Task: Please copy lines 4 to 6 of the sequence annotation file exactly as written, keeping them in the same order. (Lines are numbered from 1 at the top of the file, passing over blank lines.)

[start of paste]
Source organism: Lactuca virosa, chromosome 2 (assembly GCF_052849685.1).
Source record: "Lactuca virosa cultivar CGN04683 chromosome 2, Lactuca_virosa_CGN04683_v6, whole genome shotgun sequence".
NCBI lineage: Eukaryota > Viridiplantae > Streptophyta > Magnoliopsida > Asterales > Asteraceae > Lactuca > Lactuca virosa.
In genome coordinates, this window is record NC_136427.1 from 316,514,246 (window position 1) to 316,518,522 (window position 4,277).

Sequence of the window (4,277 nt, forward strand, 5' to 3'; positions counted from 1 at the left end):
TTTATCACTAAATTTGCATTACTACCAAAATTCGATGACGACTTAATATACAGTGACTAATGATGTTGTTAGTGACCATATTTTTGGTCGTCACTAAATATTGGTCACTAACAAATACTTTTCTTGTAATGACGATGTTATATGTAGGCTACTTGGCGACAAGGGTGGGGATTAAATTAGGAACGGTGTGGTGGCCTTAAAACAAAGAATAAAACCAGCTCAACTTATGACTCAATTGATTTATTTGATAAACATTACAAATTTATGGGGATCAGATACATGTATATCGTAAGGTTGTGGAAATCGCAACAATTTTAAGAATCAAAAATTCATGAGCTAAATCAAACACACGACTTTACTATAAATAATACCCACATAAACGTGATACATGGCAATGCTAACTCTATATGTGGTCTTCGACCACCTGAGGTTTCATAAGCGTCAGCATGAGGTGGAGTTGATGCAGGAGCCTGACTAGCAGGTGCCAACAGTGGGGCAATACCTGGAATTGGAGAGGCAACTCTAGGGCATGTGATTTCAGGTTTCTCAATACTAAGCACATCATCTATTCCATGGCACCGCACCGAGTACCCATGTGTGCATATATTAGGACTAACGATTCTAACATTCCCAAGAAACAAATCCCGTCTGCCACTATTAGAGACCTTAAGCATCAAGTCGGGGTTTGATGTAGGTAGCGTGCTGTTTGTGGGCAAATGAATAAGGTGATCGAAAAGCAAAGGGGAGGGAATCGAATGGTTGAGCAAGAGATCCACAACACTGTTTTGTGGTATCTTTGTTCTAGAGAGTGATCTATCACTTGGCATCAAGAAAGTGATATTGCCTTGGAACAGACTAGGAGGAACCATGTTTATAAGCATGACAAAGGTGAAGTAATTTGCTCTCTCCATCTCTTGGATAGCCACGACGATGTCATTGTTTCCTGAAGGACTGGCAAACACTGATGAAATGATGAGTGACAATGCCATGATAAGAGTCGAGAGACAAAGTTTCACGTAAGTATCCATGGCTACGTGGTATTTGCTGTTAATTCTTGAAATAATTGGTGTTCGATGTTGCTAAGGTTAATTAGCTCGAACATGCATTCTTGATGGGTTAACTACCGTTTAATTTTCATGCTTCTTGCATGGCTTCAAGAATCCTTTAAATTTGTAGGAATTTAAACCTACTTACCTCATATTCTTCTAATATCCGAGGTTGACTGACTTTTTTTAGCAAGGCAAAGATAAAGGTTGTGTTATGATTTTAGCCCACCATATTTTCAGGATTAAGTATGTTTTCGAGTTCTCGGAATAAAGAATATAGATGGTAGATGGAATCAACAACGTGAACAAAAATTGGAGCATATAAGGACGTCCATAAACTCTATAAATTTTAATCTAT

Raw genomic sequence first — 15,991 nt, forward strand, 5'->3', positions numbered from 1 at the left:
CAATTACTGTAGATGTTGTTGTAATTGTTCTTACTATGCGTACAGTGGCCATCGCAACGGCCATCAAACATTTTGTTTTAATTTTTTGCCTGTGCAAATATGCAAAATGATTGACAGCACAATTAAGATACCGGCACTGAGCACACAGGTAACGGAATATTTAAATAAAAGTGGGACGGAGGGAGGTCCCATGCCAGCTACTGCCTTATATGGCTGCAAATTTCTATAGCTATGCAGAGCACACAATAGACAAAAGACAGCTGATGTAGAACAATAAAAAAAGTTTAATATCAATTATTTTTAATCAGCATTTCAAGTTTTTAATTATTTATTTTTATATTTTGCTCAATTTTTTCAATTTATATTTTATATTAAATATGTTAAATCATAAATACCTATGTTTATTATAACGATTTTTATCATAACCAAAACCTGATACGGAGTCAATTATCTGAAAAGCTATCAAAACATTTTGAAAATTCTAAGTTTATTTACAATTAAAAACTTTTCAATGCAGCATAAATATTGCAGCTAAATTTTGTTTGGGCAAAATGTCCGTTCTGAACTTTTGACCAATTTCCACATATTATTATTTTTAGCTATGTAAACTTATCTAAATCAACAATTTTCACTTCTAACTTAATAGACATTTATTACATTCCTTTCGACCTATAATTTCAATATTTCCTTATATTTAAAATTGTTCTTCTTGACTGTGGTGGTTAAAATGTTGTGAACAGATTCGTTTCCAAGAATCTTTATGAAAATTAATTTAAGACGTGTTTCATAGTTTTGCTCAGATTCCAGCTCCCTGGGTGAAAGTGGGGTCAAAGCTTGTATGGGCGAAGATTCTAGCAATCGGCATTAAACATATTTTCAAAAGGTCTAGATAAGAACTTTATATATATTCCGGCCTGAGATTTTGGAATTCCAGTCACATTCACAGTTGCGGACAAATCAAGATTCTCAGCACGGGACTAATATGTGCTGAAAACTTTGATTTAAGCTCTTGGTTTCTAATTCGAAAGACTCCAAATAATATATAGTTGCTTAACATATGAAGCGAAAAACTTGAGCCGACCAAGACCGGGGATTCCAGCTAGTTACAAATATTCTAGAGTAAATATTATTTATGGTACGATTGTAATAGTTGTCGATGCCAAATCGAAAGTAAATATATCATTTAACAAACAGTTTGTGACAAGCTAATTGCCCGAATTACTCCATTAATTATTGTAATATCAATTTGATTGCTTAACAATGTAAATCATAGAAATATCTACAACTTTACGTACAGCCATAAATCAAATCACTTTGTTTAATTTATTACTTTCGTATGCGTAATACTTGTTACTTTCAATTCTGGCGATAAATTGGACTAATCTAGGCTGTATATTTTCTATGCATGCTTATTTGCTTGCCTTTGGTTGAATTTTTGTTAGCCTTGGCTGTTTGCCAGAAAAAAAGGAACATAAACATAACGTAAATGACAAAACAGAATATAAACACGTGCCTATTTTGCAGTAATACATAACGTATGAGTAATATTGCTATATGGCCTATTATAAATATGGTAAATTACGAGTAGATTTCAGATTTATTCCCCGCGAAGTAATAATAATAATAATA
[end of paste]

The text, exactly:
In genome coordinates, this window is record NC_136427.1 from 316,514,246 (window position 1) to 316,518,522 (window position 4,277).

Sequence of the window (4,277 nt, forward strand, 5' to 3'; positions counted from 1 at the left end):
TTTATCACTAAATTTGCATTACTACCAAAATTCGATGACGACTTAATATACAGTGACTAATGATGTTGTTAGTGACCATATTTTTGGTCGTCACTAAATATTGGTCACTAACAAATACTTTTCTTGTAATGACGATGTTATATGTAGGCTACTTGGCGACAAGGGTGGGGATTAAATTAGGAACGGTGTGGTGGCCTTAAAACAAAGAATAAAACCAGCTCAACTTATGACTCAATTGATTTATTTGATAAACATTACAAATTTATGGGGATCAGATACATGTATATCGTAAGGTTGTGGAAATCGCAACAATTTTAAGAATCAAAAATTCATGAGCTAAATCAAACACACGACTTTACTATAAATAATACCCACATAAACGTGATACATGGCAATGCTAACTCTATATGTGGTCTTCGACCACCTGAGGTTTCATAAGCGTCAGCATGAGGTGGAGTTGATGCAGGAGCCTGACTAGCAGGTGCCAACAGTGGGGCAATACCTGGAATTGGAGAGGCAACTCTAGGGCATGTGATTTCAGGTTTCTCAATACTAAGCACATCATCTATTCCATGGCACCGCACCGAGTACCCATGTGTGCATATATTAGGACTAACGATTCTAACATTCCCAAGAAACAAATCCCGTCTGCCACTATTAGAGACCTTAAGCATCAAGTCGGGGTTTGATGTAGGTAGCGTGCTGTTTGTGGGCAAATGAATAAGGTGATCGAAAAGCAAAGGGGAGGGAATCGAATGGTTGAGCAAGAGATCCACAACACTGTTTTGTGGTATCTTTGTTCTAGAGAGTGATCTATCACTTGGCATCAAGAAAGTGATATTGCCTTGGAACAGACTAGGAGGAACCATGTTTATAAGCATGACAAAGGTGAAGTAATTTGCTCTCTCCATCTCTTGGATAGCCACGACGATGTCATTGTTTCCTGAAGGACTGGCAAACACTGATGAAATGATGAGTGACAATGCCATGATAAGAGTCGAGAGACAAAGTTTCACGTAAGTATCCATGGCTACGTGGTATTTGCTGTTAATTCTTGAAATAATTGGTGTTCGATGTTGCTAAGGTTAATTAGCTCGAACATGCATTCTTGATGGGTTAACTACCGTTTAATTTTCATGCTTCTTGCATGGCTTCAAGAATCCTTTAAATTTGTAGGAATTTAAACCTACTTACCTCATATTCTTCTAATATCCGAGGTTGACTGACTTTTTTTAGCAAGGCAAAGATAAAGGTTGTGTTATGATTTTAGCCCACCATATTTTCAGGATTAAGTATGTTTTCGAGTTCTCGGAATAAAGAATATAGATGGTAGATGGAATCAACAACGTGAACAAAAATTGGAGCATATAAGGACGTCCATAAACTCTATAAATTTTAATCTAT